Kneale lets his characters present their points of view as a means of demonstrating the true horrors perpetuated against convicts, settlers and indigenous people alike by the colnial masters. He also maintains a very personal style of writing to slowly reveal his character's thoughts and emotions thereby cleverly showing up the true horrors inflicted in the name of 'progress'.
In particular, I enjoyed the way in which Peevay maintains his voice and fluency throughout (even though it is written as a form of stilted English as Kneale imagines an Aborigine might have used to express his thoughts) whilst the evil Dr Potter descends into madder rantings and bilious commentary as he persists with his racist theories. Coupled with the equally insane descent by the good Reverend Wilson, Kneale's wonderful narrative device demonstrates clearer than any polemic or sermon the absolute folly and misplaced 'goodness' inherent in the colonial mindset as it ran rampage over the indigenous population. His simple story telling and careful construction of the absurd voyage of discovery vividly shows how the catastrophe that affected Tasmania (and by extension Australia) occured.
The book is therefore a subtle and clever dig at Tasmania's (and Australia's) not so illustrious past. It is clear that Kneale has researched his topic very well but without descending into monolgues or the actual specifics about the numerous injustices against both convicts and Aborigines. Yet the book is never morose - the convict protaganists are as feisty and strong as Peevay and his mother. Tragic characters all but not to be pitied. And in highlighting both the folly and cruelty of the convict settlements almost as much as the Aboriginal tragedy, Kneale cleverly displays an even-handedness which cannot be easily disputed or criticised.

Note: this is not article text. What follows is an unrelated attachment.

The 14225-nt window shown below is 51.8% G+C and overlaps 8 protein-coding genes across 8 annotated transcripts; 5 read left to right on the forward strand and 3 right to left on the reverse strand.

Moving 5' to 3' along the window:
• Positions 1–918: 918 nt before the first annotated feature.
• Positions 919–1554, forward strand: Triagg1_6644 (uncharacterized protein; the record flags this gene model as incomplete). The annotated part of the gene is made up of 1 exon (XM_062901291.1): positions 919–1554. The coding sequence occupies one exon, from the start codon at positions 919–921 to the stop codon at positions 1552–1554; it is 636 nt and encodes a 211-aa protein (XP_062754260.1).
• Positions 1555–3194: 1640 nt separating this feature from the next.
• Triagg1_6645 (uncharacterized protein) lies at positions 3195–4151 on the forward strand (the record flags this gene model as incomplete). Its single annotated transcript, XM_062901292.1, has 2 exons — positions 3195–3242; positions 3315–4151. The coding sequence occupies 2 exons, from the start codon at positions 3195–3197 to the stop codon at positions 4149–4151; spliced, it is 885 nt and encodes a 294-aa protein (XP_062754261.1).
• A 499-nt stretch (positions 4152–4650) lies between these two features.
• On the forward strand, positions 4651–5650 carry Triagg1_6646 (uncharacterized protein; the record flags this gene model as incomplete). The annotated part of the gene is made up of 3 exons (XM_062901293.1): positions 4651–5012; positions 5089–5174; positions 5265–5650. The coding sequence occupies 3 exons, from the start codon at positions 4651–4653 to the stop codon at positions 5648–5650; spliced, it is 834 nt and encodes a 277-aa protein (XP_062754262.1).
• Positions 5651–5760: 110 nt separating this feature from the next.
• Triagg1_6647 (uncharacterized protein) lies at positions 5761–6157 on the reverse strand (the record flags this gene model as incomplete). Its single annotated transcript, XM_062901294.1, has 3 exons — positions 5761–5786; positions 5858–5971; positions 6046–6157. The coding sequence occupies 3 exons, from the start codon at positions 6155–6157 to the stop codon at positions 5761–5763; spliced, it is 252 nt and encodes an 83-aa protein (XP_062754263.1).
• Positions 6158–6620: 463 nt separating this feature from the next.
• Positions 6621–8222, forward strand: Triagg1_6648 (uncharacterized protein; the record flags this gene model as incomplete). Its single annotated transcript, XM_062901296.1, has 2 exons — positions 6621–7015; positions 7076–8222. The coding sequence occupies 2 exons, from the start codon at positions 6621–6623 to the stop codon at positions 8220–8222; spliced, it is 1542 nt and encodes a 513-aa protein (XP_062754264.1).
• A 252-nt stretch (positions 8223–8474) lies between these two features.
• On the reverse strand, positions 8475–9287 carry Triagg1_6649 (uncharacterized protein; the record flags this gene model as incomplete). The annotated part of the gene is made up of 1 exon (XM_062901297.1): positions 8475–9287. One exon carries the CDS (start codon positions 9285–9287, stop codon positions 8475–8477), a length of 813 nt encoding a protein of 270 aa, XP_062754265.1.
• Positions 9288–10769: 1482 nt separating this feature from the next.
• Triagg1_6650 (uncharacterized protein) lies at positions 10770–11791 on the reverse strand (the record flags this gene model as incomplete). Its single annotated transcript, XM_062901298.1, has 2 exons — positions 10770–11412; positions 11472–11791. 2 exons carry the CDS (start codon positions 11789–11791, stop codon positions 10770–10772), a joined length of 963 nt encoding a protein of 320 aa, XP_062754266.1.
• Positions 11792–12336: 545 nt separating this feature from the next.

"English Passengers" certainly made me think about Australia's past in a fresh light (even though we all should be aware of the Aboriginal genocide in Tasmania) and given its style and plot development, there is a lot to be said for placing the book on school curriculums soon - both in Australia and elsewhere - as a means of trying to reconcile different cultural backgrounds and histories which experienced different but nevertheless devastating results.
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2 of 2 people found the following review helpful
4.0 out of 5 stars So many different characters to enjoy!, 1 April 2001
This review is from: English Passengers (Hardcover)
I have just finished reading "English Passengers". It took me a while to read it (5 weeks), as I tend to read in bed and fall asleep after a few pages. However, a book like this, which has many diffent voices contributing to it, is perfect for this stop-start sort of reading as you never lose the flow of the story. And what a story it is! I was greatly amused by the Reverend Wilson, touched and saddened by the fate of Peevay and the Palawa, horrified at Dr. Potter and the dreadful ideas he had, given so much credence in the 19th century. Mixed in with these stories was the farce of the Manxmen and their escapes from real and imagined arrest. By the third third of the book, I had given up reading it in bits - I was so intrigued as to how it was all going to end, I read in in a oner! If you have also enjoyed this book, I would recommend "The Birthday Boys" by Beryl Bainbridge, as "English Passengers" reminded me of it a bit. It is about the ill-fated adventure to the South Pole undertaken in 1912 by Captain Scott.